Mockito is one of the most popular mocking frameworks used in Java applications for effective unit testing. The main feature of this framework is defining mocked and spied objects. In this article, we will cover @Mock annotation that is an alternative for the Mockito.mock() method.
2. Enable Mockito Annotations
Mockito annotations in unit tests could be enabled using one of the following ways:
by marking test class with @RunWith(MockitoJUnitRunner.class) annotation:
by calling the MockitoAnnotations.initMocks() method explicitly in set up method:
by using dedicated MockitoRule:
3. Creating mock objects
Let's start with a simple definition of a mock object - it is a dummy implementation for a real interface or a class in which you can define the return values for specific method calls. Mock objects usually are configured in tests to perform a particular behavior.
Mockito provides two methods to create mock objects:
using the static Mockito.mock() method,
using the @Mock annotation.
To use @Mock, first, we need to enable Mockito annotations - methods to do that were described in point 2.
Mockito can be used in conjunction with the JUnit framework, so our example tests will be based on that library:
@Mock MyDatabaseConnection myDatabaseConnection; - tells Mockito to mock the MyDatabaseConnection class,
MyService myService = new MyService(myDatabaseConnection); - instantiates the MyService class using the created mock object (notice that instead of this we could use @InjectMocks annotation),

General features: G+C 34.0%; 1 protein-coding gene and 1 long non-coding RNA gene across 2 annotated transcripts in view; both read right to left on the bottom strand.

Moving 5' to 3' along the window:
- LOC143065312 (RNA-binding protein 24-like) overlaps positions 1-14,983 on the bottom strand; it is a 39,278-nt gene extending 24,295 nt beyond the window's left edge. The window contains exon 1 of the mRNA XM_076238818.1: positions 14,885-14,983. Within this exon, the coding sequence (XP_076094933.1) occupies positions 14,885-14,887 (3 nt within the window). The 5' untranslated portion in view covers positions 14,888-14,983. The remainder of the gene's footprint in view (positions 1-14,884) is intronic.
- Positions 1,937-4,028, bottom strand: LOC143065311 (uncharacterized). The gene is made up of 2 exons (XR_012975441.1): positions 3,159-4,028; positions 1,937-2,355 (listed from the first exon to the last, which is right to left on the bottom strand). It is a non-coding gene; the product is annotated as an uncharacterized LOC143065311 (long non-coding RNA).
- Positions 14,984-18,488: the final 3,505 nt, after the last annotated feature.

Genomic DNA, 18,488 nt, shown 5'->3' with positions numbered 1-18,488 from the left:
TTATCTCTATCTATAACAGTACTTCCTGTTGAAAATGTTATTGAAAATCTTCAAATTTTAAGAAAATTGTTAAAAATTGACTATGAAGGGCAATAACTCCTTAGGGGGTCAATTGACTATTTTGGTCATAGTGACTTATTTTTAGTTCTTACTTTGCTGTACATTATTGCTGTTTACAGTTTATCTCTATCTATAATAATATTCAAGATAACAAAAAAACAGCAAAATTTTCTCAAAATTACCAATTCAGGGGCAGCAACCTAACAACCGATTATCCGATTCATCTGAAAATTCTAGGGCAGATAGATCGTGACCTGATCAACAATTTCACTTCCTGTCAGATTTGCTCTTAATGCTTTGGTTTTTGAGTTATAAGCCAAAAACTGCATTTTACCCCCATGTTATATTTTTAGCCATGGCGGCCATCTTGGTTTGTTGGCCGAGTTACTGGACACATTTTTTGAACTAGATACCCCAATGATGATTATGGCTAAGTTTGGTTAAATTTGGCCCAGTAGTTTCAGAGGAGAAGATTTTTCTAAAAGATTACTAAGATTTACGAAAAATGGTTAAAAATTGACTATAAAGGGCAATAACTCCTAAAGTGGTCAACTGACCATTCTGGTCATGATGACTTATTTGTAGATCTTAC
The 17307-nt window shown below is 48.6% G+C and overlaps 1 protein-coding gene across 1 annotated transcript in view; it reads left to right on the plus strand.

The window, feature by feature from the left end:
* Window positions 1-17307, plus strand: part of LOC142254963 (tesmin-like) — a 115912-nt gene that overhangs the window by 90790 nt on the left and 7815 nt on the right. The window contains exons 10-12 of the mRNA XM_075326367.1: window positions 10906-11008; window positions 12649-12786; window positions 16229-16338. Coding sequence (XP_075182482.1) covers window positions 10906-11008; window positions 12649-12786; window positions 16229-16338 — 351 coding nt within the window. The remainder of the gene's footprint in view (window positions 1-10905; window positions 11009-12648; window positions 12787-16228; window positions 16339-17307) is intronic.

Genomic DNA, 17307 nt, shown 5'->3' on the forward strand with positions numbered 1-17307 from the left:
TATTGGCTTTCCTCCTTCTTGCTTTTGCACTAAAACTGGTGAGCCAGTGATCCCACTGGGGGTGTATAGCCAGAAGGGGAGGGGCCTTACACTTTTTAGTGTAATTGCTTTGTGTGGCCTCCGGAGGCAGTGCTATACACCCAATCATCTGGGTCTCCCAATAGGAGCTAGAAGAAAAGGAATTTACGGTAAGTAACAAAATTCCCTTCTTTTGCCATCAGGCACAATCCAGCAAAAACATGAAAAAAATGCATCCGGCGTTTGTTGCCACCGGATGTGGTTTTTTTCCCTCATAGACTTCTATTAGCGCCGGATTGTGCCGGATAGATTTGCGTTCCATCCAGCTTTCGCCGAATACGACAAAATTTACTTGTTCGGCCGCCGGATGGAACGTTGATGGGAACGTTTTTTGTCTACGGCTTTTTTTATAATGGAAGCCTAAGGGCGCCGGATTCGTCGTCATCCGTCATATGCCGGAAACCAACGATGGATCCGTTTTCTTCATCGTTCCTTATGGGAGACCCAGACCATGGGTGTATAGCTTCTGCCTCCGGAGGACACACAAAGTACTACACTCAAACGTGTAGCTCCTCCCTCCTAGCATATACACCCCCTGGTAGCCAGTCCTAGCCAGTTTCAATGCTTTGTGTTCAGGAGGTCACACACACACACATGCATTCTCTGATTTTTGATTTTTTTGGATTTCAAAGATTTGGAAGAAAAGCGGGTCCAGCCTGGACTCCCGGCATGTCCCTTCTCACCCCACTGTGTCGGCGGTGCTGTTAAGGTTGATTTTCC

when(myDatabaseConnection.update(anyString())).thenReturn(10); - configure the return value of mocked MyDatabaseConnection object,
Calling the test method:
boolean success = myService.updateRows("update table set col = 'val'"); - executing updateRows method from tested object,
verify(myDatabaseConnection, times(1)).openConnection(); - checking if openConnection() was called on mocked object once,
verify(myDatabaseConnection).update("update table set col = 'val'"); - checking if the update method was called on mocked object,
Assert.assertTrue(success) - checking if the called method from test object returned true.
As you can see we can create a mock instance of an object regardless of whether it is an interface or class. It possible to stub method calls to that mock using the Mockito.when(x).thenReturn(y) notation.
4. Configuring mock objects
Mocks can act differently depending on input parameters. To configure the behavior of the methods in mocked objects we could use when(...).then(...) syntax. Methods like anyString(), anyInt(), any(class) could be used to define that depends on the input parameter type a specific value should be returned. The when(...).thenThrow(...) syntax is used to throw an exception when special conditions are met.
Let's extend our test class with a few more tests:
We can use the verify() method on the mock object to check if the method has been called with the specific parameters and a certain number of times. That information is available because Mockito monitors all the methods calls and their parameters to the mock object.
In this article, we presented how to configure mock objects in Mockito tests and verify the behavior of the test class. With the Mockito framework, we can write tests for classes using external systems (like database, filesystem) easily.